There is certainly a lot of information out regarding ADHD. Procrastination, forgetfulness, lack of focus, losing things…all are classic symptoms that you will be told to watch for in your child if you perceive there might be a problem.

These are also issues many adults struggle with.

So, do you, or does your child, have ADHD? One thing in diagnosing attention-deficit hyperactivity is that these types of symptoms must date back to childhood. If they don’t, you need to look further into what could be causing these disorders.

Dr. Jackie Schafer of Colorado Healthy Sleep advises, “I have seen many clients who exhibit symptoms of ADHD, but those symptoms manifested in their teens and 20s…or even 30s and 40s…too late to be considered ‘classic ADHD’. To those patients, I urge them to get evaluated to see if they have a breathing disorder that causes a chronic sleep deficit.”

According to the CDC (Center for Disease Control and Prevention), 11 percent of school-aged children have now been diagnosed with ADHD and the numbers are continuing to rise. But what if they actually have a sleep disorder and it’s masking itself as ADHD?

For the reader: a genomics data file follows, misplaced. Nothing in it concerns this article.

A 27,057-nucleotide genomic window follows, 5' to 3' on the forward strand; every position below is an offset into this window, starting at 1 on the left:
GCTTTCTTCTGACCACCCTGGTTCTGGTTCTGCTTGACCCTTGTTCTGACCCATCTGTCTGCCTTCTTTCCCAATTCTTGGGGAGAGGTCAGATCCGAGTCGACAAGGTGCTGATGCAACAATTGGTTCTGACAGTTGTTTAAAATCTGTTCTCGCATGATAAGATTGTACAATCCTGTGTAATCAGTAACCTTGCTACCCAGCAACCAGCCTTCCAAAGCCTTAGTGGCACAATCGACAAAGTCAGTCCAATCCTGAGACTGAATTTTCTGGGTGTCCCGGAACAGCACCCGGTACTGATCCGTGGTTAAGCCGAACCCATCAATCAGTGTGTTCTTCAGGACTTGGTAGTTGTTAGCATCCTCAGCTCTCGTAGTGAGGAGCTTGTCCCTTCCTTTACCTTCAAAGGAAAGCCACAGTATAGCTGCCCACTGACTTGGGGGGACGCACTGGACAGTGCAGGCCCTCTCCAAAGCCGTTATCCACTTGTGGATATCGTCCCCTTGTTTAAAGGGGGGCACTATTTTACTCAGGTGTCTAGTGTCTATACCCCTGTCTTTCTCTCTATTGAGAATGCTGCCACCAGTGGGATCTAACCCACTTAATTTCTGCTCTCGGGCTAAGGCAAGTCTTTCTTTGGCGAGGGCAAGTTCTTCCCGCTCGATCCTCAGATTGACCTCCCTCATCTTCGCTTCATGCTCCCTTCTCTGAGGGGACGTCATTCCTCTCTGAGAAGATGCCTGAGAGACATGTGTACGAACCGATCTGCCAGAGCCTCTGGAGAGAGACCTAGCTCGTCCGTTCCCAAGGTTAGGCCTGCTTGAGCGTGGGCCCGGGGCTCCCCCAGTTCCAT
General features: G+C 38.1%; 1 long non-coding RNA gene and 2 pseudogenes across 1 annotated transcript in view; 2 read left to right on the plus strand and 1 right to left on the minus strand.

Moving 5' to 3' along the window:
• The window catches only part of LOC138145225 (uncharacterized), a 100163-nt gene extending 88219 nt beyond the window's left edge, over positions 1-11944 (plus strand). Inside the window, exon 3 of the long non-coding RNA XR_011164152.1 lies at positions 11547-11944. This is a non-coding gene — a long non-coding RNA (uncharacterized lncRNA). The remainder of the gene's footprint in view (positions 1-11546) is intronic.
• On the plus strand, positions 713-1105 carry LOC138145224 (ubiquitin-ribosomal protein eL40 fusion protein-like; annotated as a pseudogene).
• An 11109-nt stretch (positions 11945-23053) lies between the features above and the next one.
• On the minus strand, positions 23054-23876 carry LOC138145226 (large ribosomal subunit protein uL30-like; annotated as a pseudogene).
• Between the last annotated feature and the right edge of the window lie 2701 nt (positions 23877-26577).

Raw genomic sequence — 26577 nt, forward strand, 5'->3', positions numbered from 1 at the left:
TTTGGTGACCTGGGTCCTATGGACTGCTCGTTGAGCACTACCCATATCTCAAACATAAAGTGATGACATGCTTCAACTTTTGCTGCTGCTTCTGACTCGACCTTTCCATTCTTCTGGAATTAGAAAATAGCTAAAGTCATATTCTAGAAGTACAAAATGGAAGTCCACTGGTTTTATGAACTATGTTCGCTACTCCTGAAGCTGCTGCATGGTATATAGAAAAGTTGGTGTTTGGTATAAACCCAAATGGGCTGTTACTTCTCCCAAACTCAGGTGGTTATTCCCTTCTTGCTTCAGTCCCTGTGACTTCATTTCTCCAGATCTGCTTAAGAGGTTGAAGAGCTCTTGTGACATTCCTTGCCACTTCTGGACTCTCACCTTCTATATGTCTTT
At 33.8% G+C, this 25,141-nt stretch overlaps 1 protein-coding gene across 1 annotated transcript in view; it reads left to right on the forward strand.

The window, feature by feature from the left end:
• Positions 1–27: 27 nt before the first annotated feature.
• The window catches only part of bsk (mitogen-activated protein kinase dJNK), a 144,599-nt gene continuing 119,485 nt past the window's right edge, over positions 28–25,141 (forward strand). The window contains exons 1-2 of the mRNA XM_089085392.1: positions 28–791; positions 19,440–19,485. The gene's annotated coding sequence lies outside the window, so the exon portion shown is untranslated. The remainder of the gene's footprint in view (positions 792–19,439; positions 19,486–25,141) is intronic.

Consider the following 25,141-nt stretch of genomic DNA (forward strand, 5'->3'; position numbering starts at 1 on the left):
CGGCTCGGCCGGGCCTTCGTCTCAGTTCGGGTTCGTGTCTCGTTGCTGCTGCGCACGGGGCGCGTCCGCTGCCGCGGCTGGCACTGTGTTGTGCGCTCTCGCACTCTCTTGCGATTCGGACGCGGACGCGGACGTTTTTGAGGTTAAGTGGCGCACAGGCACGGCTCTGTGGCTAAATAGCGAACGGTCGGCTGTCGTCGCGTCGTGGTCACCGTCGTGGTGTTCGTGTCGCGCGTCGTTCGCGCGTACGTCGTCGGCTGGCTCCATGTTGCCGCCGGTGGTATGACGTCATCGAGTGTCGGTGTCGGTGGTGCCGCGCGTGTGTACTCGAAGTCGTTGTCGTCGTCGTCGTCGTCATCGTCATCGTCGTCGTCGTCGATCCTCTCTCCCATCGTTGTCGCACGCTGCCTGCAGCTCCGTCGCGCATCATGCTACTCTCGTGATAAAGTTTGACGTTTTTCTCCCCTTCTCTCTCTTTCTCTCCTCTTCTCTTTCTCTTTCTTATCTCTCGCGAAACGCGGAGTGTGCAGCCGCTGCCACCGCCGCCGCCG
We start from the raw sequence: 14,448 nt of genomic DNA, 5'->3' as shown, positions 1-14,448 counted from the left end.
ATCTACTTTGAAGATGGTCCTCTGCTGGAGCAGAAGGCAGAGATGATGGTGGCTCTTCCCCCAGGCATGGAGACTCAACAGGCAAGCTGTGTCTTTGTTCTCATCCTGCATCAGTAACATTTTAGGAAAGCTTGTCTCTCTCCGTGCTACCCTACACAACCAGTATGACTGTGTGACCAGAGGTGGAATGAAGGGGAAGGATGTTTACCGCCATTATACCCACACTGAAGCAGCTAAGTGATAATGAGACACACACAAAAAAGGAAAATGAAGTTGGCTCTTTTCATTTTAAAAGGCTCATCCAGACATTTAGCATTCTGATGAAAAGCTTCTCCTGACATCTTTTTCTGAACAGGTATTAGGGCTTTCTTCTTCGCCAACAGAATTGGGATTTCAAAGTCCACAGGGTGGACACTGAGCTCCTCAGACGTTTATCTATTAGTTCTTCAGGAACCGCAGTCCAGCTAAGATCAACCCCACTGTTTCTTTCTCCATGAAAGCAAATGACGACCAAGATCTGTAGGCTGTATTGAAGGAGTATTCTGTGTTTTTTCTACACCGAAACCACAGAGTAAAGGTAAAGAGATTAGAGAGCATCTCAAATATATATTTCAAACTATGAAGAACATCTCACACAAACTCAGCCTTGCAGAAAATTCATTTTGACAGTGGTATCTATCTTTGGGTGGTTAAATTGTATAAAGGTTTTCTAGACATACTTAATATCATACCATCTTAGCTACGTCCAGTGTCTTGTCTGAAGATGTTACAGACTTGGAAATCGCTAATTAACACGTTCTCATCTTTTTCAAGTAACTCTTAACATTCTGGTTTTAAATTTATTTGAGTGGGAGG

Medical science is starting to think it might not be a coincidence that the 1990s saw an era of decreasing average sleep times, the increased use of sleep-impairing electronic devices, and skyrocketing numbers of cases diagnosed as ADHD.

Here are some statistics to consider:

7 is the average age of ADHD diagnosis
3-6 is the age when symptoms of ADHD typically first appear
6.1% of American children are currently taking medication for ADHD
42% is the increase in ADHD diagnoses over the past 8 years!

Dr. Schafer goes on to say, “Continued lack of sleep usually causes lethargy in adults. But in children, it often causes the opposite reaction; they become hyperactive. Parents might not know this, so they don’t correlate sleeping disorders with their child’s constant movement and lack of focus.”

To support her concerns, a large proportion of children diagnosed with ADHD also have sleep apnea and excessive snoring. Both can be disorders that occur when an airway is obstructed during sleep and can lessen the amount of quality sleep a child – or adult – receives nightly.

You should not only be worried about a mere lack of focus. When laboratory animals have their quality sleep – called delta sleep – continually interrupted, they fail to thrive and simply die. Likewise, several serious human diseases like diabetes, heart disease, chronic pain, depression, and even cancer have been linked to obstructive breathing and a lack of restful, quality sleep.

If you suspect you, your spouse, or your child might have issues with sleep, take the self-assessment found at

To find out more, watch this video below and/or call Dr. Schafer at 303-469-3344.